By PAM HARBAUGH
So proud and happy to announce that I & YOU has been extended to run through Sunday in the intimate second floor Studio Theatre at the Henegar Center. I truly hope you get a chance to see it (read the review by clicking here). There are some very good stage artistry in the production, and that includes both on stage and behind the scenes.
A play revolving around two teenagers working on an English Lit homework project about Walt Whitman’s “Leaves of Grass” may sound simple. Indeed, even its title is about as easy as can be — “I & You.”
But like Whitman’s work itself, the award winning drama written by California playwright Lauren Gunderson, is rich with complex issues about life and death, determination and acceptance and the scope of love. And it takes quite a team of actors and designers to make it work.High school is a thing of the past for the actors taking on these role. Both of them admit that playing a younger role is challenging if you want to create a realistic character and not a caricature.
A Kissimmee resident, Kai Nashalie, 20, brings a world-weariness to her role of Caroline, a high school senior whose illness forces her to spend her days at home.“Playing a character that is slightly younger than me was harder than I anticipated,” she said. “I had to play around with higher pitches in my voice to be able to feel the character out and truly step into Caroline’s shoes. I did a lot of writing in journals to put myself in a teenage mindset and would play music that Caroline would listen to while writing.”
At 26, Keenan Carver, who lives in Palm Bay, had even further to go to create his role of Anthony, a high school basketball player who arrives with the homework assignment.“Playing Anthony has been interesting,” Carver said. “Being that I’m almost a decade older, tapping into the youthful energy of my character has been my biggest challenge. Anthony is so full of life. He’s a basketball player, poet, jazz enthusiast, lady’s man, a son. So being an African American young man with so many interests, I identify with him in that respect.”
Both actors also had to learn how to perform on a traverse stage, which has audience on both sides of the stage, like it did in “Seminar” and “Venus in Fur.” Similar to theater in the round, a traverse stage requires more movement in order to “cheat” to both sides so all the audience can “feel the love.” That can be especially difficult for actors when they are caught up in an emotional moment of the show.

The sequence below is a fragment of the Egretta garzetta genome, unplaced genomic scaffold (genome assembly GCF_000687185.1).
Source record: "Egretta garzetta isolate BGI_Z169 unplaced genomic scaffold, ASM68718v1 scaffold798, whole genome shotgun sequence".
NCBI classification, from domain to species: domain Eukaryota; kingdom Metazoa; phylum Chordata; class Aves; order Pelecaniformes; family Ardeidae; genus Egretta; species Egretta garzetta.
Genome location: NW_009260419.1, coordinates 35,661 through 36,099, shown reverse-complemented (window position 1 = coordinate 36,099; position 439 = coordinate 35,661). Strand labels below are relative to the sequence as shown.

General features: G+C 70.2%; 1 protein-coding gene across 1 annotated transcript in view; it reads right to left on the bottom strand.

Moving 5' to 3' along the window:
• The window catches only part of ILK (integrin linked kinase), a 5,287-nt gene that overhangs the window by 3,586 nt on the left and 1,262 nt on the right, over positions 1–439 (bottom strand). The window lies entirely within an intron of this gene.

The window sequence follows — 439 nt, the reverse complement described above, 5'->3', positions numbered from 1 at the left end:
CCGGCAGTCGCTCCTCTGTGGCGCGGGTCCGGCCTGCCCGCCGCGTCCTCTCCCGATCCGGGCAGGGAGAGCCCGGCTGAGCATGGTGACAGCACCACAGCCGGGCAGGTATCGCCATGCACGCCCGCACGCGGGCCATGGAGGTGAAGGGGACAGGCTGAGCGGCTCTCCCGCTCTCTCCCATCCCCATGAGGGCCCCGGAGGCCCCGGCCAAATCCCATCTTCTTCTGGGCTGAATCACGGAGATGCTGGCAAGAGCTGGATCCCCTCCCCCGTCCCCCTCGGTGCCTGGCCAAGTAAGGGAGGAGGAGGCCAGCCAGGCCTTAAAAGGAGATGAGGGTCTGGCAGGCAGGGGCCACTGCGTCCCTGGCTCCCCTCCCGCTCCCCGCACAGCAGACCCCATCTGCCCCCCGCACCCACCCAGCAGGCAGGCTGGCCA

“The trick in working in a traverse setting is to make sure each audience gets an equally pleasurable experience,” Carver said. “With the help of the director we have to use thoughtful speech delivery and blocking to ensure that we are both visible and audible to each seat in the audience. This is my first time performing on a traverse stage and it’s great preparation for theatre in the round.”
And then there are those emotional moments, and for two teenagers, those are plentiful.
Fear quickly turns to rage. Laughter flips into anger. Hope disappears into despair. Tears flow, laughs ring out. To have those emotions accessible, an actor needs to believe in their character and in what they experience. That means table reads and rehearsals where the actor explores motives and goals in every single line. They look for the turning points in their characters and connect. Then comes the blocking and stage business which adds interest, creates aesthetic pictures, advances theme and enhances the reality of the situation.
Like actors who give blood and sinew to a playwright’s words, designers give breath to the vision of the director (in this case, yours truly). Stepping up to that challenge from the Henegar are production manager/scenic designer Brighid Reppert, lighting designer Josh Huss, sound designer Taylor Torres and costume designer Vanessa Glenn. Just as important to the process is the stage manager, Nathan Dobson, who keeps it all together.
The director analyzes the play and comes up with an overriding concept and a visual metaphor to express that concept. With “I & You,” the concept became “we are one” and a simple circle as the visual metaphor. The visual metaphor, also known as a master symbol, unifies all elements of the production, from all things visual to all things aural.